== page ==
About white Italians, Sussex, Danish country and a lot of eggs

It looks like keeping the Sussex rooster is a success. No more crowing at 1:30 AM, no more bullying, no more bad behavior all in all. It’s nice to see how friendly and well behaved poultry can be towards each other.

Since we slaughtered all the faverolles the other day our rooster has become new best friends with our 4 young Danish country hens. They go together as a group and either stay in the coop or in the chicken run or they stroll through the garden.

It’s clear that the rooster isn’t just following them around, no, the hens are seeking his companionship as much as he seeks theirs. It’s just beautiful.

Hens are said to be quite delicate creatures who can stop laying eggs for any stretch of time if only one of their fellows is taken away, so we were rather interest in how they would take it that five of the younger members of the group were taken out of the game. Not that we want the hens to lay a lot of eggs actually.

See, we – or my daughter and son in law – started this coop with four saved white Italian hens from an egg battery.

I don’t have first hand knowledge about it, but I’ve been told what is done to the hens in an egg battery. Apparently they are put into small cages, 4 or 5 hens in each cage, so they don’t have any of the things a free bird would have in nature. There is no dirt to scrape, no worms and beetles to eat, no sun that’s shining on them or dust do bath in, nor are there any of the other things a bird would normally do. So they just sit there, with not enough space to move around and nothing else to do than to pick each others feathers.

They get food and water and very likely antibiotics so a single stray bacteria won’t kill them all, and they also get things to eat that will make them give more eggs, and in their world it never gets dark, because the more light they get, the more eggs they give, so the light is on all night.

They sit there until the first natural dip in the stream of eggs they produce occurs, and then they are destroyed in a really nasty way. They are taken from their cages by their feet and while they’re still alive and conscious, they are thrown into a shredder and they become fodder for minks.

Sometimes some nice people are able to convince some of the egg farmers to spare the lives of a few of the hens – lets say 250 out of several thousands – and give them a chance to get a good life.

My daughter and son in law got 4 of the lucky ones this spring. They were skinny and practically naked, their feet were crooked and their combs were white, but they were alive. They also were traumatized and afraid of their own shadows.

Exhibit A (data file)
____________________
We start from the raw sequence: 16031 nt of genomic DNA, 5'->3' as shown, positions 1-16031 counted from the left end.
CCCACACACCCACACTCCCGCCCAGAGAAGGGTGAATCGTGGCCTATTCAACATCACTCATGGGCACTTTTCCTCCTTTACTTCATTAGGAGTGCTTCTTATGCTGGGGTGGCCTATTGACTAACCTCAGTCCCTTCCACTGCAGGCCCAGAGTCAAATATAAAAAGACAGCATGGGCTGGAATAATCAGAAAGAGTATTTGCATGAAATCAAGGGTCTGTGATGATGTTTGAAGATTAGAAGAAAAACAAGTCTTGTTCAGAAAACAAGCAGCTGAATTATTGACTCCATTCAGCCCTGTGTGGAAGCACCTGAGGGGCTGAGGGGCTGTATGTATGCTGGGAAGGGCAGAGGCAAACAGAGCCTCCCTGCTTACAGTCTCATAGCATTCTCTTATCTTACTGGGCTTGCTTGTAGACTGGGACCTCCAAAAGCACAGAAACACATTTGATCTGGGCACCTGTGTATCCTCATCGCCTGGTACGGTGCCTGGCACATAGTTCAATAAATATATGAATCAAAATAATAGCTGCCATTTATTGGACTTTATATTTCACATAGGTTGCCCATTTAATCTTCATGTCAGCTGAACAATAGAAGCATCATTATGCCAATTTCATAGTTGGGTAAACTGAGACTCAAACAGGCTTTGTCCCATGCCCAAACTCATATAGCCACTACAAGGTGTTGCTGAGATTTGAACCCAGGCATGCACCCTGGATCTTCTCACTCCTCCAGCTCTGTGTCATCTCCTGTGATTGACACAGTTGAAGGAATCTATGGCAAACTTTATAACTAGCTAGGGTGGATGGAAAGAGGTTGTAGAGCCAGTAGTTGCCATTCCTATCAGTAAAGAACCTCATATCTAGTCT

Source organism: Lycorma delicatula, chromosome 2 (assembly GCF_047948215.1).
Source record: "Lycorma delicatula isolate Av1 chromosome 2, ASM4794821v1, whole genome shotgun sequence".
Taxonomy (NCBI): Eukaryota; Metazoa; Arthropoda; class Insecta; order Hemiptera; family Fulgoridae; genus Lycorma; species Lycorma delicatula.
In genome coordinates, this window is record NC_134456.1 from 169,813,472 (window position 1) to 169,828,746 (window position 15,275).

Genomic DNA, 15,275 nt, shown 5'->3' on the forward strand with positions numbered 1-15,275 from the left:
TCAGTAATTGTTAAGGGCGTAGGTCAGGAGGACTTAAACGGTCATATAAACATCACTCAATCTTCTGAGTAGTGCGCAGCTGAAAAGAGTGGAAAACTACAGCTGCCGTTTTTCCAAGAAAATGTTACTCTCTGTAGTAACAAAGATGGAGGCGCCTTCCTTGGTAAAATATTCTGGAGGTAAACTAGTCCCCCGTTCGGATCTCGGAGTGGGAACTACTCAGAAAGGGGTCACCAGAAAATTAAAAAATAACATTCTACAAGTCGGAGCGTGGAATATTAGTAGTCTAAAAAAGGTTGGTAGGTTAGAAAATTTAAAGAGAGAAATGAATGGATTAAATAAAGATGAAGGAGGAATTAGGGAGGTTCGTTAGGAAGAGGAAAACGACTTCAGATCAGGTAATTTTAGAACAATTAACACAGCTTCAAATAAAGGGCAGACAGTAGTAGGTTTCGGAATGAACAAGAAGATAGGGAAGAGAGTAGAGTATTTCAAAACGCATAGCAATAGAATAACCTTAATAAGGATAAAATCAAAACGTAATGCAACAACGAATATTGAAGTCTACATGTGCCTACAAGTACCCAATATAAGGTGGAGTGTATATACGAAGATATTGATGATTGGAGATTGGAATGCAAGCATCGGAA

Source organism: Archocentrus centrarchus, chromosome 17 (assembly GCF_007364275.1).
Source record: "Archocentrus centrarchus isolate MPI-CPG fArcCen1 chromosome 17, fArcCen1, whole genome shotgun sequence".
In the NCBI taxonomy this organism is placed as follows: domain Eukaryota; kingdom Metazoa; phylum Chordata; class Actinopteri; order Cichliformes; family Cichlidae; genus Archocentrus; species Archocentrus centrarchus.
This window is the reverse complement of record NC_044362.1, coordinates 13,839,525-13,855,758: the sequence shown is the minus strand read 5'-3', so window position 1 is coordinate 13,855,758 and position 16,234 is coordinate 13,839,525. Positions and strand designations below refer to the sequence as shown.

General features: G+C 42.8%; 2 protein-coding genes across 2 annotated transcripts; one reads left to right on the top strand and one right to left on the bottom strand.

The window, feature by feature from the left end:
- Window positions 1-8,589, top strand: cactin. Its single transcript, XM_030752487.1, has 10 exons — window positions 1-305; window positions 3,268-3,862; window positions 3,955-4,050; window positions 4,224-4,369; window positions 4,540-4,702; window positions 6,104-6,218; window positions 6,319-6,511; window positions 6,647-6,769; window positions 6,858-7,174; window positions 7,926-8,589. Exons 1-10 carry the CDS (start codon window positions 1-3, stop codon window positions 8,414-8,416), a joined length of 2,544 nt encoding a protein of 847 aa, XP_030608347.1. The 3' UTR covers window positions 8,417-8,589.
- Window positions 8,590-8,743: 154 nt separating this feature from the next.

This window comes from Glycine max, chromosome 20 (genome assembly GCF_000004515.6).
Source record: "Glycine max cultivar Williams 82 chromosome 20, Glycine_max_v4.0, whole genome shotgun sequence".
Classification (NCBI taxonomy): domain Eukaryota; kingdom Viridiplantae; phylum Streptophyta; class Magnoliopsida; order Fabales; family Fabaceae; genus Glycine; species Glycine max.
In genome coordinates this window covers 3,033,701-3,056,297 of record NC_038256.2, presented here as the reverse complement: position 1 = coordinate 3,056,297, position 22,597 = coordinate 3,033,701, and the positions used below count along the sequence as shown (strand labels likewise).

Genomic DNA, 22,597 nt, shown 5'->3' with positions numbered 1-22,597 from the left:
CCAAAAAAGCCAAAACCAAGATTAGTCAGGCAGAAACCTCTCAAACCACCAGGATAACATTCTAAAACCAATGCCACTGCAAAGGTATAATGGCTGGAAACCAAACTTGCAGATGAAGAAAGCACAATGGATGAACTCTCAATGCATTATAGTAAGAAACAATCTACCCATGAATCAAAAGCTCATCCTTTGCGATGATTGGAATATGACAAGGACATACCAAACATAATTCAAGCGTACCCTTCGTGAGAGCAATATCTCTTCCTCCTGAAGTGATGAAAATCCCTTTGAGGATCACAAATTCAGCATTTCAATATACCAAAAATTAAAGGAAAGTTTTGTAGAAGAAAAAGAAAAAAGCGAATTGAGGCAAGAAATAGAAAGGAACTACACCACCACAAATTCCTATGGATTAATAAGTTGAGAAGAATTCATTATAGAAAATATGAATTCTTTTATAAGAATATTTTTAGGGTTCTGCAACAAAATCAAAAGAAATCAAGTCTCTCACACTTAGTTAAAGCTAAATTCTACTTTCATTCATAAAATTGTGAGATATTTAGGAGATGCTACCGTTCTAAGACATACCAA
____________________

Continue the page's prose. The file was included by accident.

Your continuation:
Since then they’ve come a long way. Their feet are fine, their combs are red, they’ve gained a little weight, they’ve got feathers and best of all, it looks like they love life. Come rain, come snow, come storm, those four are the first at the hatch every morning, and they’re out and looking at the world before I’ve secured the hatch with a millstone we use to keep it either open or locked, so the hens and the rooster can come out during the day and the fox can’t come in during the night.

They go and smell the flowers and scratch and scrape in the dirt and take a sunbath whenever they get a chance. When they see or hear me come out of the house, it looks like they are pulling up their skirts and they come running to see if I have a special treat for them. Sometimes they just stand and look around without doing anything else, and I think they’re happy.

They also lay a lot of eggs – one each every single day – and they’ve done so since spring.

The eggs are very good, with a good hard shell and a beautiful dark orange yolk, because the hens get out and can eat whatever they want to.

As much as we appreciate their eggs, we also think the hens need a break now, because we still think they are too skinny and because it’s winter and dark. We’ve decided not to turn the lights on in the coop, not at night and not during the day, to keep the animals as natural as possible, and I at least was very interested in seeing how they would take the demise of the faverolles.


This is what I found the next morning. Not only did each of the white Italians lay her usual eggs, one of the new Danish country hens had put her second one right next to theirs – it’s a little bit smaller and a little bit beige compared to the others.

So much for going natural. I really hope the hens are going to take a break soon.


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